Junkyard Find: 1985 Cadillac Cimarron

Way back in 2007, I kicked off the Down On the Street series (which was supposed to be a one-time reference to the title of a Stooges song beloved by me and the late Davey J. Johnson) with the first of what would turn out to be hundreds of interesting street-parked cars: a 1984 Cadillac Cimarron d’Oro. That led to something of a Cimarron obsession, and I’ve spent the past 15 years documenting every semiintact Cadillac J-Body I find during my junkyard adventures. You’d think they’d all have been crushed by now, but such is not the case; I found this loaded Brown Overload Edition ’85 in a yard near Pikes Peak earlier this year.

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Abandoned History: The Cadillac Cimarron, a Good Mercedes-Benz Competitor

Sometimes car companies get a bit carried away with a new idea that, for a myriad of reasons, doesn’t translate so well in its execution. Toyota (and other Japanese companies) did exactly this when they invested in the very unsuccessful line of WiLL cars and other consumer products in the early 2000s.

Today we look at a 1980s domestic example of an idea that fell flat. It was the time Cadillac thought applying lipstick to a Cavalier-shaped pig would make the BMW and Mercedes-Benz 190E customer come a’callin. It’s time for Cimarron, a J-body joint.

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QOTD: A Case of Too Little, Too Late?

Auto manufacturers don’t always get things right on the first try. Altering existing product takes time and lots of money, two things which aren’t always easy for OEMs to pull together.

Today we ask: When did a vehicle change or evolve during its production, only to still fall short of expectations?

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Junkyard Find: 1984 Buick Skyhawk Custom

The General got his money’s worth out of the J Platform, which began with the 1982 Chevrolet Cavalier and ended 23 years later with the Pontiac Sunfire. Buick’s only J-body was the 1982-1989 Skyhawk, which took the name of the much more successful rear-wheel-drive H-body Skyhawk of the 1970s.

Here’s a sporty five-speed ’84 Skyhawk in a Denver-area self-service yard.

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Crapwagon Outtake: 1987 Cadillac Cimarron

I wanna live with a Cimarron girl

Life would be crappy, on the side of the road

With my Cimarron girl

Apologies to Mr. Young. Even more apologies to anyone who has ever heard my attempts to sing. And more to those enthusiasts at j-body.org, who might consider punishing anyone who dares slander the pride of Janesville.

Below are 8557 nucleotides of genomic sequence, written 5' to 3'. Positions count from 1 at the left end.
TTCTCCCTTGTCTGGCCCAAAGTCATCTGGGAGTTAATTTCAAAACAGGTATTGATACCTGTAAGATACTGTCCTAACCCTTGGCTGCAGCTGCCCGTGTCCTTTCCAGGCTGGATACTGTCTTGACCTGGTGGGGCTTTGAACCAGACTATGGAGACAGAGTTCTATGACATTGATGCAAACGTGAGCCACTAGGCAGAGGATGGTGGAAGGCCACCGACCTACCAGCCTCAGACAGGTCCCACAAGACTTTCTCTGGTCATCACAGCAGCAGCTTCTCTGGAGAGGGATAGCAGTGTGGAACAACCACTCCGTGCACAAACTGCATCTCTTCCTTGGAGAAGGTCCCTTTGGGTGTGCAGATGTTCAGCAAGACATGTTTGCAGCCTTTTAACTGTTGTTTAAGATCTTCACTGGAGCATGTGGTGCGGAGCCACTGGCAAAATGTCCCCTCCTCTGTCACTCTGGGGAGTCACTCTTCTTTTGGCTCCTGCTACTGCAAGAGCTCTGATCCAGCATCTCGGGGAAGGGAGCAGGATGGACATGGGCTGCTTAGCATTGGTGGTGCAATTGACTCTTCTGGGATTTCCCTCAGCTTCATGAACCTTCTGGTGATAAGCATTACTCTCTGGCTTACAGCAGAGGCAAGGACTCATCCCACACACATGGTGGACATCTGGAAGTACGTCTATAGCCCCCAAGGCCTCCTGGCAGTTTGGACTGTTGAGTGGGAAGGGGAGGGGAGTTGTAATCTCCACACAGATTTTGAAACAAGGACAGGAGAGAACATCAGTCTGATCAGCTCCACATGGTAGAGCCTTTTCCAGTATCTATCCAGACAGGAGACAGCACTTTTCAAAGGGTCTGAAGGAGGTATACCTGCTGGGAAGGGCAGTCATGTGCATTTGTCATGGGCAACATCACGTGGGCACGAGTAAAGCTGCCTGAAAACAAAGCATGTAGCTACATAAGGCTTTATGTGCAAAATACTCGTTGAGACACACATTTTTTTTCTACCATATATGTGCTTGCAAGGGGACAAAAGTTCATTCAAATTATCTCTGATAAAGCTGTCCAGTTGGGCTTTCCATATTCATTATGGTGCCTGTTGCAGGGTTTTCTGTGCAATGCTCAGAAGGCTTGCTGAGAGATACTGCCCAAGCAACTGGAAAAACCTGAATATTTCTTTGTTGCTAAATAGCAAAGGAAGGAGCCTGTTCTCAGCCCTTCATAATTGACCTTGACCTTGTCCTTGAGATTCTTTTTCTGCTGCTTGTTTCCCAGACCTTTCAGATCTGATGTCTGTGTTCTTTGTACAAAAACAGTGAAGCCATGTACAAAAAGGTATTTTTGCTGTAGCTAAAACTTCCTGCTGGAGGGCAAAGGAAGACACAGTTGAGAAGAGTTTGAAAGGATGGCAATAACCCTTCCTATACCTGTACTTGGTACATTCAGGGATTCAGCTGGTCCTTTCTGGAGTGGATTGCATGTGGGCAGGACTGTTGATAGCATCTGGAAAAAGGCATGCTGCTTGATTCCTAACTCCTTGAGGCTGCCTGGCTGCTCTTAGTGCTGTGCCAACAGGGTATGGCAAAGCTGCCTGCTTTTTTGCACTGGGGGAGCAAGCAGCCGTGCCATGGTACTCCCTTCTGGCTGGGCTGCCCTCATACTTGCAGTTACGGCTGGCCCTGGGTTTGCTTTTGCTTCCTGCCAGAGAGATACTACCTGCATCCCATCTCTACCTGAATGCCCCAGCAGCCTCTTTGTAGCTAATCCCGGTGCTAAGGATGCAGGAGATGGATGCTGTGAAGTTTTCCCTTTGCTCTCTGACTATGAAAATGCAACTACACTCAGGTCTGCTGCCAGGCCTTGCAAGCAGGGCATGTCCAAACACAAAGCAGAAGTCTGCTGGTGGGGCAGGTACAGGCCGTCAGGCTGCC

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Junkyard Find: 1986 Cadillac Cimarron

When will Cadillac’s long Cimarron nightmare be over? You’d think that the Caddy-badged Chevy Cavalier would be just a bad memory, but no— actual real-world examples of Cimarrons keep popping up all over the country! In this series, we’ve seen this ’82, this ’82, this ’83 Cimarron d’Oro, and now I’ve found this white ’86.

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Junkyard Find: 1982 Cadillac Cimarron

Sometimes I just have to choose a Junkyard Find car based on its potential for a good Crab Spirits Story™, and that’s what’s happening today. The Cadillac Cimarron— well, there’s not much we need to say here about the image-tarnishing disaster that finished the brand-devaluing job GM started a few years earlier with the Seville (other than the fact that it took many years to undo the damage and convince car buyers that Cadillacs weren’t just badge-engineered bait-and-switches. The Cimarron never sold very well, and the J-body cars weren’t known for longevity, so Cimarron sightings are extremely rare today; we’ve seen this ’82 and this ’83 Cimarron d’Oro, plus the very first Down On The Street car. Here’s an ’82 that I found during a recent trip to California.

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From The NY Daily News, A Masterpiece Of Passive Aggression

We’ve made it pretty plain that the floor is definitely open here at TTAC for reader contributions of all types. Most of all, we’d like you to contribute cash via Paypal, or buy something from Derek’s Amazon wishlist, but if pressed we will also accept Sunday Stories, reader-ride reviews, editorials, and all sorts of other features.

It’s possible, however, that you don’t want to write for TTAC at all. You want to write for a major automotive publication or the “wheels” section of a newspaper. If that’s the case, you’ll need to learn how to slam the holy hell out of a manufacturer without appearing to have done so. One of the most frequent ways in which this happens is the “First Paragraph Of The C/D First Drive” technique. It goes like so: